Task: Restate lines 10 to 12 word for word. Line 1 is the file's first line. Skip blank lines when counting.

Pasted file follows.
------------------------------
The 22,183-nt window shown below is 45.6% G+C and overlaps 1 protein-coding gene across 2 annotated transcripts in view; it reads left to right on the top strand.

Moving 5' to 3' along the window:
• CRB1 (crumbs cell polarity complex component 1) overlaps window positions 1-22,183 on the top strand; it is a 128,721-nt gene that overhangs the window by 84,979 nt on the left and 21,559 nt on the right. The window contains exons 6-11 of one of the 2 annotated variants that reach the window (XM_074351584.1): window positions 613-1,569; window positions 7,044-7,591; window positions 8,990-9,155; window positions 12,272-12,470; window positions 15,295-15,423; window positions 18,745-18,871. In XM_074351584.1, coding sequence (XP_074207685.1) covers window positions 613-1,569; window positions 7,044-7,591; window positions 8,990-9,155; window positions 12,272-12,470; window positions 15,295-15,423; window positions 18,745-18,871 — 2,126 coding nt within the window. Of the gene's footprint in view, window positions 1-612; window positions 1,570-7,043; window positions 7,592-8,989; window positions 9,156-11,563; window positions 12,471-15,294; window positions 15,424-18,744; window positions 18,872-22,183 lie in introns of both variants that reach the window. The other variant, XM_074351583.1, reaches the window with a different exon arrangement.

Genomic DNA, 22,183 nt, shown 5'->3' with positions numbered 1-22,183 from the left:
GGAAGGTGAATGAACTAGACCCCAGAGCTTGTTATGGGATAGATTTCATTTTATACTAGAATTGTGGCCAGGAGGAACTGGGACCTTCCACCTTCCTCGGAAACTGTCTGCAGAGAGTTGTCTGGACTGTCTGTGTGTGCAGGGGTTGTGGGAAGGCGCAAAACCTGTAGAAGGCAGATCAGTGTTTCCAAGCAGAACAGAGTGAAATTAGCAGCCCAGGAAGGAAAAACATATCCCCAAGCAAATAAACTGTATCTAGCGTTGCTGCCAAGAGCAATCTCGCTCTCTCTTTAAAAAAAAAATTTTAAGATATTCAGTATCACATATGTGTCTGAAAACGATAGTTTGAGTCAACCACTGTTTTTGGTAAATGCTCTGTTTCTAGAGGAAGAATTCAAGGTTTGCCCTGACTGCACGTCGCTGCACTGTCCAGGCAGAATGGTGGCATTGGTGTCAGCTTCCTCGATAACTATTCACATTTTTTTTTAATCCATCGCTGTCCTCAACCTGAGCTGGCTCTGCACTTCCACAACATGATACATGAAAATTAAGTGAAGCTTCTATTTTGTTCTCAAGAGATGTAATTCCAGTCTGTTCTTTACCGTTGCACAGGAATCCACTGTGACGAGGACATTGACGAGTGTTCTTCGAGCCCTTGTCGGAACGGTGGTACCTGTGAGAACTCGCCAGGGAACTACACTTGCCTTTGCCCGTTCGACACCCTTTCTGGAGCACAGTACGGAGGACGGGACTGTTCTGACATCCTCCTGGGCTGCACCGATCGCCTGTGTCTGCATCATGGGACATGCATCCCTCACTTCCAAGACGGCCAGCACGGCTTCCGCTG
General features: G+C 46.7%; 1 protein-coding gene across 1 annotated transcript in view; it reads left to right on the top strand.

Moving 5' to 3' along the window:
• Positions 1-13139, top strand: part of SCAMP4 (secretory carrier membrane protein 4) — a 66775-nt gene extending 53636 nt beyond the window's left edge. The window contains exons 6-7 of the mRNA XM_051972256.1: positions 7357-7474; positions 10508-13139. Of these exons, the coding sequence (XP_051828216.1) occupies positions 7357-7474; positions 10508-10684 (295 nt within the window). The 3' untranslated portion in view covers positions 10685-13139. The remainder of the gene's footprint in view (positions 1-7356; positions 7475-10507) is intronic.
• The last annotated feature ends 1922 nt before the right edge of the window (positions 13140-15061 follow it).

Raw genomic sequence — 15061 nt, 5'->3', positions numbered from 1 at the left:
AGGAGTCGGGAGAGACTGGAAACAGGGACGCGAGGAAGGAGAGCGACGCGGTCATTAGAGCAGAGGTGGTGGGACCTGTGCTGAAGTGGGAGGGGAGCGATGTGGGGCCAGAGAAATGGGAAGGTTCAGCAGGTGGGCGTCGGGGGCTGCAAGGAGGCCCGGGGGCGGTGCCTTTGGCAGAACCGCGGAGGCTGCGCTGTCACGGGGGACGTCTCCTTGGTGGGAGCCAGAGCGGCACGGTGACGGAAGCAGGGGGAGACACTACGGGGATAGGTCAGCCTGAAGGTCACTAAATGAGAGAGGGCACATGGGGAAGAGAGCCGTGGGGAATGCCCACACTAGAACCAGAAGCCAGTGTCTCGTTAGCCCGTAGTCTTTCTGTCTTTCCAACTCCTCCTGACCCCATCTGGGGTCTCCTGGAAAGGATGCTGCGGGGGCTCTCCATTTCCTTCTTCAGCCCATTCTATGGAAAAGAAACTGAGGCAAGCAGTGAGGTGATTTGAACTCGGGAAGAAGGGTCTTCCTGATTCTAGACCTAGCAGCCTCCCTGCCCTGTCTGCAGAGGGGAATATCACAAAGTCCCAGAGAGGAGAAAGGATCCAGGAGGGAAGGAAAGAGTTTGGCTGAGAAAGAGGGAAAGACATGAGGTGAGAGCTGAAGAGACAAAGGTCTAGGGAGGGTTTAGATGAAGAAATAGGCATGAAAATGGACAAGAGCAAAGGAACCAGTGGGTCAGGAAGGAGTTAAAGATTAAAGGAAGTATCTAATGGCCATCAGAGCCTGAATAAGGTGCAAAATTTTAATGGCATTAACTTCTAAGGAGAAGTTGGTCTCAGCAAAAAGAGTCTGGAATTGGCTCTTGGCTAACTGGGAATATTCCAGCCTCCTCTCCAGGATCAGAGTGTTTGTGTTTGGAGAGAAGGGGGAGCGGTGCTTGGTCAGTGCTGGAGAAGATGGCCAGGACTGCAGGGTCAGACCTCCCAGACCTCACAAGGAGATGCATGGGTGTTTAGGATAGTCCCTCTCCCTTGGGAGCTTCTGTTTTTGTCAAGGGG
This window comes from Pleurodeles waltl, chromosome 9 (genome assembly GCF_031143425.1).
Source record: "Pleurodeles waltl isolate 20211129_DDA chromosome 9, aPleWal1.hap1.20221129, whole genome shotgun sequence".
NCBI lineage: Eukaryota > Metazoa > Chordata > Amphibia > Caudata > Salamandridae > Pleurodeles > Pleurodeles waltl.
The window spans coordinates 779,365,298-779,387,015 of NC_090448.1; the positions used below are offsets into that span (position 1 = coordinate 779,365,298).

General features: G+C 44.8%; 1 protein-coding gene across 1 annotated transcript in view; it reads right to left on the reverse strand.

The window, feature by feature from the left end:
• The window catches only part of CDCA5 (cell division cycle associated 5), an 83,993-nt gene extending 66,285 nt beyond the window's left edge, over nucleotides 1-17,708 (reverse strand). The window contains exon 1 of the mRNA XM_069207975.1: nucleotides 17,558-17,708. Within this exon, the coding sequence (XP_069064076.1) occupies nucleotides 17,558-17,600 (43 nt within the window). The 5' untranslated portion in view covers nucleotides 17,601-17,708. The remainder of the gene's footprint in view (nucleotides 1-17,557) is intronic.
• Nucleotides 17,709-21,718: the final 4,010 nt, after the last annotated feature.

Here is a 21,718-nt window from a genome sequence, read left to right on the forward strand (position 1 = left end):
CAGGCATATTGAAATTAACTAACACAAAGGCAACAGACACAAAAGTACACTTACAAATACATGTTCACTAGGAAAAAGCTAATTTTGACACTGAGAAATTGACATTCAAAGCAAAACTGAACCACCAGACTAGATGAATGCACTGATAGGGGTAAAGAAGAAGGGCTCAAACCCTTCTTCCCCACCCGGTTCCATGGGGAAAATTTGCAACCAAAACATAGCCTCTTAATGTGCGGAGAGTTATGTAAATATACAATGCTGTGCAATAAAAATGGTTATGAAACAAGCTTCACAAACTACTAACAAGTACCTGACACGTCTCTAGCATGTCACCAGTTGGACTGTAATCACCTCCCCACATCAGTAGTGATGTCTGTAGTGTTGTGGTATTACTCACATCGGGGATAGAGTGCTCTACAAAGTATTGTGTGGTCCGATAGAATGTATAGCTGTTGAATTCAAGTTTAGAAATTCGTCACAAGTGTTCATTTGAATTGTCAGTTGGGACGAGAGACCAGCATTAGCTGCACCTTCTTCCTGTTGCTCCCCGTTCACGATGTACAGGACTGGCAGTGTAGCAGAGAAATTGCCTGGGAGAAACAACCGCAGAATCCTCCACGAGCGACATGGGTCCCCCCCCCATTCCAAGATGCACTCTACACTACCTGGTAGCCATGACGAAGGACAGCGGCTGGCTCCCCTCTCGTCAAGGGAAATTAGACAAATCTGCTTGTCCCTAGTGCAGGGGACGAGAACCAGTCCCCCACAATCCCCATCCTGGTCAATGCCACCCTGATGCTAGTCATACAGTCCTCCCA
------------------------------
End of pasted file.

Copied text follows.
Raw genomic sequence — 15061 nt, 5'->3', positions numbered from 1 at the left:
AGGAGTCGGGAGAGACTGGAAACAGGGACGCGAGGAAGGAGAGCGACGCGGTCATTAGAGCAGAGGTGGTGGGACCTGTGCTGAAGTGGGAGGGGAGCGATGTGGGGCCAGAGAAATGGGAAGGTTCAGCAGGTGGGCGTCGGGGGCTGCAAGGAGGCCCGGGGGCGGTGCCTTTGGCAGAACCGCGGAGGCTGCGCTGTCACGGGGGACGTCTCCTTGGTGGGAGCCAGAGCGGCACGGTGACGGAAGCAGGGGGAGACACTACGGGGATAGGTCAGCCTGAAGGTCACTAAATGAGAGAGGGCACATGGGGAAGAGAGCCGTGGGGAATGCCCACACTAGAACCAGAAGCCAGTGTCTCGTTAGCCCGTAGTCTTTCTGTCTTTCCAACTCCTCCTGACCCCATCTGGGGTCTCCTGGAAAGGATGCTGCGGGGGCTCTCCATTTCCTTCTTCAGCCCATTCTATGGAAAAGAAACTGAGGCAAGCAGTGAGGTGATTTGAACTCGGGAAGAAGGGTCTTCCTGATTCTAGACCTAGCAGCCTCCCTGCCCTGTCTGCAGAGGGGAATATCACAAAGTCCCAGAGAGGAGAAAGGATCCAGGAGGGAAGGAAAGAGTTTGGCTGAGAAAGAGGGAAAGACATGAGGTGAGAGCTGAAGAGACAAAGGTCTAGGGAGGGTTTAGATGAAGAAATAGGCATGAAAATGGACAAGAGCAAAGGAACCAGTGGGTCAGGAAGGAGTTAAAGATTAAAGGAAGTATCTAATGGCCATCAGAGCCTGAATAAGGTGCAAAATTTTAATGGCATTAACTTCTAAGGAGAAGTTGGTCTCAGCAAAAAGAGTCTGGAATTGGCTCTTGGCTAACTGGGAATATTCCAGCCTCCTCTCCAGGATCAGAGTGTTTGTGTTTGGAGAGAAGGGGGAGCGGTGCTTGGTCAGTGCTGGAGAAGATGGCCAGGACTGCAGGGTCAGACCTCCCAGACCTCACAAGGAGATGCATGGGTGTTTAGGATAGTCCCTCTCCCTTGGGAGCTTCTGTTTTTGTCAAGGGG
This window comes from Pleurodeles waltl, chromosome 9 (genome assembly GCF_031143425.1).